Wednesday, September 28, 2005

Your Powers Are Weak, Old Man

Christopher Hitchens resolved to debate straw, bragged on how he was going to destroy straw, spent many days carefully baling and arranging straw, then, in the end, was soundly thrashed by straw. How pathetic.

Yes, straw. George Galloway, while a formidable debator, is perhaps the last person I'd want to represent my side on any issue. Galloway's a bruiser but is too questionable a character, with too checkered a past, to be representative. Yet that is precisely why Hitchens is drawn to him: easy pickings, Hitch thought.

He should have known better. Hitchens was beaten in an impromptu debate with Tariq Ali two years ago, and beaten slightly less well by the mild Mark Danner in a formal debate around the same time. But time has not been kind to Hitchens's arguments -- flawed from the start -- and his stubborness and truculence compounds his weakness.

My concern here, then, is not Galloway (though he scored some great shots) but with Hitchens's case: not just with his pro-war stance, but with his general about-face. I'm not one of those snotball creepy little wingnuts/"liberals" whose first acquaintence with Hitchens's writing came from reading his degraded pieces in Slate. You know, like, say, Michael J. Totten. I read Hitchens before he was a neocon hack.

Full video of the debate is here.

Unofficial transcript, by what can be called in the kindest sense of the phrase a useful idiot, is here; God bless him for his hard work even though he did it for the wrong reasons.

Iraq had lost its sovereignty as far as a state can do under international law. There are four conditions under which a state may be deemed or said to have sacrificed its sovereignty. These are: if it participates in regular aggressions against neighboring states or occupations of their territory; if it violates all the letter and spirit of the terms of the nonpre, pre, excuse me, the non-proliferation treaty, and in other words, fools around promiscuously with the illegal acquisition of weapons of mass destruction; third, if it should violate the Genocide Convention, the signatories to which are obliged without further notice to act either to prevent or punish genocide; and fourth, if it plays host to international gangsters, nihilists, terrorists, and jihadists.

A minor point on hypocrisy, first. The United States has, at various times since signing the genocide conventions, been guilty of each of Hitchens's listed infractions. Now that does not mean I imply moral equivalance -- we have had no one personally comparable to Saddam to lead us -- but I do assert legal similarity. Hitchens, author of a wonderful book making the case against Henry Kissinger, knows what I mean. But would he propose that even during the darkest days of "Dr." Kissinger's and Tricky Dick's leadership, the US had lost all claims to sovereignty? If not, why not?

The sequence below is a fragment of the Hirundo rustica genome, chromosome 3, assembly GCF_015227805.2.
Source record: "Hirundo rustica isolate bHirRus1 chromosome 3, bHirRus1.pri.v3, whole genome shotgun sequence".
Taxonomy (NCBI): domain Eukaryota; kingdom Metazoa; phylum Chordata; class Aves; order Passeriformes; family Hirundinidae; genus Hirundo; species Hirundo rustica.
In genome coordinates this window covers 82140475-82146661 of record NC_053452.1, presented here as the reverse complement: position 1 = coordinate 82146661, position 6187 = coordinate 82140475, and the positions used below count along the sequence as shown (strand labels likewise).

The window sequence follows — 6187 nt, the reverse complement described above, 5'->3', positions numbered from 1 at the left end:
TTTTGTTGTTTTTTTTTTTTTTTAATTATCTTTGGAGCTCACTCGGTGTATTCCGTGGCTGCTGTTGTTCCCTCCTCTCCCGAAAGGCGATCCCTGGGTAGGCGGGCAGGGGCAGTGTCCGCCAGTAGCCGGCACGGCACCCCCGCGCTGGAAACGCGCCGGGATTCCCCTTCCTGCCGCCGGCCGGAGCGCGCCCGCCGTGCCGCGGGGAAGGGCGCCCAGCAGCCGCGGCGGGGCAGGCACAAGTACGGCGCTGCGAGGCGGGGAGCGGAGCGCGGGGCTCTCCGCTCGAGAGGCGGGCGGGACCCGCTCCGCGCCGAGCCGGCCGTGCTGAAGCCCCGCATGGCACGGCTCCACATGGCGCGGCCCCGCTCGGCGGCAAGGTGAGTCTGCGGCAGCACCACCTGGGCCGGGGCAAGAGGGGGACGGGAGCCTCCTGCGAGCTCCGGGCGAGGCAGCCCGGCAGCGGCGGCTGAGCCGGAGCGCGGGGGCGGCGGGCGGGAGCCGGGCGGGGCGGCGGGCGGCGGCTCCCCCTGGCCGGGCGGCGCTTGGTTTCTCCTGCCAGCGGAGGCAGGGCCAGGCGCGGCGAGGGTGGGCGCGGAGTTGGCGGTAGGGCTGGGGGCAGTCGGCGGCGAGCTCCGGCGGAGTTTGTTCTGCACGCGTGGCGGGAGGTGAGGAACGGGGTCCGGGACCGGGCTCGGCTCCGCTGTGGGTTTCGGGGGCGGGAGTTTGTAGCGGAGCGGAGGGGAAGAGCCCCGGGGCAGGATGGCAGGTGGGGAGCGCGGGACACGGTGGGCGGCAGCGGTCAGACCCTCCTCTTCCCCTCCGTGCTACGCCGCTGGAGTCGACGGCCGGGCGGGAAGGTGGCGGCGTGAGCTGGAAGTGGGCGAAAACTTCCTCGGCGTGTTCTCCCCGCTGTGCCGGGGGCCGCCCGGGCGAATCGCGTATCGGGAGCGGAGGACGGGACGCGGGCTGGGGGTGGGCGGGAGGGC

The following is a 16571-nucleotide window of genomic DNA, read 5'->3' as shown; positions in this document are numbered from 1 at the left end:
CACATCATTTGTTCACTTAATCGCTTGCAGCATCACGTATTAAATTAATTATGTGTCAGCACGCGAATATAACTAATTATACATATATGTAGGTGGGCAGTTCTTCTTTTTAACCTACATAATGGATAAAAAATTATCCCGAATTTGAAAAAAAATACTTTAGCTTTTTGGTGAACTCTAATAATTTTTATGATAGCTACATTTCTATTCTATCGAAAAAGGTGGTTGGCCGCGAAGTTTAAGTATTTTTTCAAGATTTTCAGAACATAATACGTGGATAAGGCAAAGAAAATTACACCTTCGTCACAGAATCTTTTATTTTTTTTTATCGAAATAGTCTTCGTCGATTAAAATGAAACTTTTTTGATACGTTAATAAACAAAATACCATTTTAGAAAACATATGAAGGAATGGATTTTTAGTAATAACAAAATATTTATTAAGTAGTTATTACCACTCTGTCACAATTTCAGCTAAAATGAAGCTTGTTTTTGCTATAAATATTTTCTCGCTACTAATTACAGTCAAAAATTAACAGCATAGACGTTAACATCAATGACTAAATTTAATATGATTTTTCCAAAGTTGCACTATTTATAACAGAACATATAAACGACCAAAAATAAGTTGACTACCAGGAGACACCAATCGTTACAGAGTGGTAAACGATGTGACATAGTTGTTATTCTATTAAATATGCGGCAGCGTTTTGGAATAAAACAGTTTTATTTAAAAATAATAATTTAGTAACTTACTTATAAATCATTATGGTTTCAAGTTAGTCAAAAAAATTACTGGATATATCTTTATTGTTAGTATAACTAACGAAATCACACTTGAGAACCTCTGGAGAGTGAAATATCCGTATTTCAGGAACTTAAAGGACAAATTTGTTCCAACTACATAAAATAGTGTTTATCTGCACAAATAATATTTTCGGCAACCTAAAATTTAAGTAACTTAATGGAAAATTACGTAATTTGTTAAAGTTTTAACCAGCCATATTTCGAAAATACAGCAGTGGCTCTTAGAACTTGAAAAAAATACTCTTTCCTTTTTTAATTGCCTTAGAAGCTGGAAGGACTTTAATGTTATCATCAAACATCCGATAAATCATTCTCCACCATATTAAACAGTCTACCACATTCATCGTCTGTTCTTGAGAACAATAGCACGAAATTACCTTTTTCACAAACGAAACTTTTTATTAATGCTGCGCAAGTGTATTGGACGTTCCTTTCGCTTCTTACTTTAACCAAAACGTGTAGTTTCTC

More hypocrisy: Hitchens's Dear Leader, George W. Bush, prosecutor of his beloved Iraq War, is steadfastly opposed to uniform application of international law, especially protocols which would provide for the prosecution of war criminals. I speak of this adminstration's virulent hatred of the International Criminal Court. Now why in the fuck should anyone believe that it's wise to allow a proven hater and active opponent of international law make war enforce international law? I suspect that Hitchens would reply, "irony", which stinks of the old "only Nixon could go to China" argument that Hitchens himself used to abhor.

he gives me the opportunity to say that I've been a life-long supporter of the reunification of Ireland, and with Edward Said in the early years of the intifada, as early as '86, published a book as you can still get from New Left Books/Verso, called Blaming the Victims about the, the struggle for the full establishment of Palestinian rights.

And yes it's true that I was an opponent of the last Gulf War, I don't know why anyone thought that to make such a point was a point against me. I dare I say I might not have been invited here, in this, this "Battle of the Titans" if it wasn't tolerably well known that I think I was probably mistaken on that occasion.

Here he's responding to Galloway's use of Hitchens's leftist past to score rhetorical points. So far as I know, Ali was the first to do it publicly, if only to satsify his own curiosity as to whether Hitchens had gone "completely David Horowitz on us". This sort of attack simply must be done. In crucial ways, Hitchens has revised himself. He admits to revision with regard to Iraq I, but is loathe to admit that his attitude -- which he refuses to recant -- to Vietnam, Ireland, Algeria, Palestine also contradicts his current stance.

These people are not pacifists, ladies and gentlemen, nor are they anti-imperialists. If you haven't noticed, they called for the restoration of the lost empire, the caliphate, and the imposition of Sharia law on all non-believers within its borders. That's not pacifism, that's not anti-imperialism. And to praise the people who do this...